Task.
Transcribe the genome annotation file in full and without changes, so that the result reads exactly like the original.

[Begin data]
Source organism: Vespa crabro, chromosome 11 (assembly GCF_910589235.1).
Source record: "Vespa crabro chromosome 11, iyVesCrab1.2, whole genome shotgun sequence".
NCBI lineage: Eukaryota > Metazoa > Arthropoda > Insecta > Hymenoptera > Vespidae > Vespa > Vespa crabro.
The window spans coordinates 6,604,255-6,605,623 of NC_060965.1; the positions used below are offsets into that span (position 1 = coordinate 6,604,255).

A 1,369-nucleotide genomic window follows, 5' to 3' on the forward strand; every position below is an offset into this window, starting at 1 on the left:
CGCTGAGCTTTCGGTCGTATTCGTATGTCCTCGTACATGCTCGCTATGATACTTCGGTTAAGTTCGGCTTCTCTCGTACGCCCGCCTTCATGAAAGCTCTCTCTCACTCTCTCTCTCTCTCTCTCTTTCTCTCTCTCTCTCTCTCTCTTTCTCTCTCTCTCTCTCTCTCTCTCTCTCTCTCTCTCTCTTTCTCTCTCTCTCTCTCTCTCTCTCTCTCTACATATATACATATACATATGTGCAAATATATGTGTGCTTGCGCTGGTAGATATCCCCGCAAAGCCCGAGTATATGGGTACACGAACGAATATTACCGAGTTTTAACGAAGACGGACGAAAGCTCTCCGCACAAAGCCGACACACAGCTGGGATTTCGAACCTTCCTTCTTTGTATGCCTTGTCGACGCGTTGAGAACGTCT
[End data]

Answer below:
Source organism: Vespa crabro, chromosome 11 (assembly GCF_910589235.1).
Source record: "Vespa crabro chromosome 11, iyVesCrab1.2, whole genome shotgun sequence".
NCBI lineage: Eukaryota > Metazoa > Arthropoda > Insecta > Hymenoptera > Vespidae > Vespa > Vespa crabro.
The window spans coordinates 6,604,255-6,605,623 of NC_060965.1; the positions used below are offsets into that span (position 1 = coordinate 6,604,255).

A 1,369-nucleotide genomic window follows, 5' to 3' on the forward strand; every position below is an offset into this window, starting at 1 on the left:
CGCTGAGCTTTCGGTCGTATTCGTATGTCCTCGTACATGCTCGCTATGATACTTCGGTTAAGTTCGGCTTCTCTCGTACGCCCGCCTTCATGAAAGCTCTCTCTCACTCTCTCTCTCTCTCTCTCTTTCTCTCTCTCTCTCTCTCTCTTTCTCTCTCTCTCTCTCTCTCTCTCTCTCTCTCTCTCTCTTTCTCTCTCTCTCTCTCTCTCTCTCTCTCTACATATATACATATACATATGTGCAAATATATGTGTGCTTGCGCTGGTAGATATCCCCGCAAAGCCCGAGTATATGGGTACACGAACGAATATTACCGAGTTTTAACGAAGACGGACGAAAGCTCTCCGCACAAAGCCGACACACAGCTGGGATTTCGAACCTTCCTTCTTTGTATGCCTTGTCGACGCGTTGAGAACGTCT